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Elevate your game. Golf in Vail Valley offers much more than an unforgettable game of golf. It is truly an extraordinary destination. Just tee one up and see how far it flies. It’s true, the ball flies at least 15% further! There are few places in the world where golf can be played in such awe-inspiring natural beauty. With 13 breathtakingly beautiful courses to choose from, this high-altitude destination is paradise. The courses range from local public courses to championship-designed private clubs, where players of all abilities will find an experience suited just for them.

The Vail Valley offers much more than an unforgettable game of golf; it is truly an extraordinary golf destination.

If you are looking to golf on a majestic Rocky Mountain masterpiece, then Vail has the course for you. You will enjoy stunning panoramic views of the Rockies on every course. No other place provides as much scenic variety as Vail, CO.

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Where to golf in Vail

Bighorn Creek Trail (More difficult)

Less steep than the other East Vail trails, Bighorn Creek Trail passes beaver ponds, old mining camp remains, and Bighorn Falls. The trail ends at an old homestead cabin located on private property, which offers shelter for hikers who respect this private cabin. 3.6 miles one way, rising 2,200 feet.

Cross Creek Trail (easy to moderate)

A long distance hike, ranging from easy to difficult, that wanders through meadows and old mines, finally ending at Treasure Vault Lake. 15.5 miles, rising 3,300 feet.

Fall Creek Trail (moderate+)

This trail requires about 8 miles of travel on a rough jeep road before getting to the trailhead. The trail climbs to Lake Constantine, crosses Fall Creek, drops down to Seven Sisters Lake, then continues to Hunky Dory Lake. Several side trips can be taken to Notch Mountain, Tuhare Lakes, and Holy Cross City site. 9 miles, rising up to 2,200 feet.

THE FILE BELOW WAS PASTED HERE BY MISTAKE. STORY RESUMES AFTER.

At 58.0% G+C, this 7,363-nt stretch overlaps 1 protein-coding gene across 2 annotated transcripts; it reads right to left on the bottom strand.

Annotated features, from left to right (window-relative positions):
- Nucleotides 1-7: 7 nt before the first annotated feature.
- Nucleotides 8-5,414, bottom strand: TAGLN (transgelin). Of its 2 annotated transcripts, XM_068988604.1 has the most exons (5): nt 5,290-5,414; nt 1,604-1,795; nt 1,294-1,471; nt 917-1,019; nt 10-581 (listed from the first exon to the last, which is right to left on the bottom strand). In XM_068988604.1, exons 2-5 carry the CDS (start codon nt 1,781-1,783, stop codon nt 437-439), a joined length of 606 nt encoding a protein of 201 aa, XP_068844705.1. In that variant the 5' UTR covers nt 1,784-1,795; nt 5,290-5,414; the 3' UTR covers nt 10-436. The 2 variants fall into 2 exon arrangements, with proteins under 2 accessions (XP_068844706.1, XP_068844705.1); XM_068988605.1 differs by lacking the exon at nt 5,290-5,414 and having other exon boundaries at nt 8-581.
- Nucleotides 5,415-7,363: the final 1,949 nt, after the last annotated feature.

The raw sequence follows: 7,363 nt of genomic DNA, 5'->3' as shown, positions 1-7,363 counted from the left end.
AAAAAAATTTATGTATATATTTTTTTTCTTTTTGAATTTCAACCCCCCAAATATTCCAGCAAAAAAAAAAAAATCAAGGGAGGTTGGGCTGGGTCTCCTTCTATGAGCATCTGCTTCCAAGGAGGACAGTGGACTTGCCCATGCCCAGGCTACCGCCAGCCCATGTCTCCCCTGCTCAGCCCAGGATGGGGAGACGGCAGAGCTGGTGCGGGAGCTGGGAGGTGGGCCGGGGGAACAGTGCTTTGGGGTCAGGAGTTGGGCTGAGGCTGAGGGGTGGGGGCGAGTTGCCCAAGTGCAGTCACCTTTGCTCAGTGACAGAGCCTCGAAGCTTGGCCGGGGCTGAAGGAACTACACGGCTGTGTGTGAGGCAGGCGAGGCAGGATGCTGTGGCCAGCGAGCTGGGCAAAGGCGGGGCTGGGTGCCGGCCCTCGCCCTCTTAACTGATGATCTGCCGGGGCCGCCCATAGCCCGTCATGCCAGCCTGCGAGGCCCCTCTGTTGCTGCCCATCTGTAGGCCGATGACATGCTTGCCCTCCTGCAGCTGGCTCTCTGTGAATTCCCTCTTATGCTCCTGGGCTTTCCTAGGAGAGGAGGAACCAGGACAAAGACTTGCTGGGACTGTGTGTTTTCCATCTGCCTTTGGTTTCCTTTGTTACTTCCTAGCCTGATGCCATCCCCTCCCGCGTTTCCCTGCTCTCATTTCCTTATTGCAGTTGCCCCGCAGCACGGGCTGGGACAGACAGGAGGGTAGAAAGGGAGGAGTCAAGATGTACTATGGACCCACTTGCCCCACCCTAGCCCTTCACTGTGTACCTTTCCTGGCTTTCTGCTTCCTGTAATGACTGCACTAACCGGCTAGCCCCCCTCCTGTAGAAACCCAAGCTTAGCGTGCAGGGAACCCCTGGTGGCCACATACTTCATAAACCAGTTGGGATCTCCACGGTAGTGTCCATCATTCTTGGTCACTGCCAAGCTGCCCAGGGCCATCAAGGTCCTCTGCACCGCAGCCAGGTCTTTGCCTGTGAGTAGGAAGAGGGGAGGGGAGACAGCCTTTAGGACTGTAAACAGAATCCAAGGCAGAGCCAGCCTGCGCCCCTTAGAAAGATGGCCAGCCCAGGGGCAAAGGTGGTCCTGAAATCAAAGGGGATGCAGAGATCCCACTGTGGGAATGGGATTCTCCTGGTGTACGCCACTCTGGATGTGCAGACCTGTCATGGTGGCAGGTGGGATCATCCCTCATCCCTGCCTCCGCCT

Missouri Lakes Trail (moderate)

A mile into this hike, the trail crosses Cross Creek at the mouth of a miniature canyon, creating a breathtaking view. The trail finally emerges into a large, lush meadow. After a short, steep climb, you’ll be in the basin that holds the Missouri Lakes. 3 miles one way, rising 1,500 feet.

Notch Mountain Trail (moderate - difficult)

Starting at Fall Creek trailhead, this trail passes through spruce and fir stands. Opened in 1924, this trail offers access to the western ridge of Notch Mountain, providing a close-up view of the snowy cross on Mt. of the Holy Cross. 5.3 miles one way, gaining 2,940 feet.

Booth Creek Trail (difficult)

One of the most popular hiking trails in the district, Booth Creek Falls is a popular destination for short hikes. 6 miles one way, rising 3,080 feet.

Deluge Creek Trail (difficult)

One of the steepest trails in the Eagle’s Nest Wilderness, this hike offers panoramic views of the Vail Valley and Gore Range. It comes to an end at Deluge Lake, which lies at the foot of towering granite peaks.

Fancy Pass Trail (difficult)

This trail runs along Fancy Creek, climbs through mature spruce stands, then climbs to Fancy Lake. Continue on to Treasure Vault Lake. 3.25 miles, climbing 2,320 feet.

Shadow Lake (most difficult)

This 10-mile ride starts on King Road, at the junction with Sampson Ave.

West Grouse Creek Trail (more difficult)

Beginning at Hwy 24, this trail climbs along West Grouse Creek, eventually entering dense stands of pine, fir, and spruce. The climb is steep past Waterdog and Olsen Lakes. It then drops down to Turquoise Lakes and the headwaters of Beaver Creek.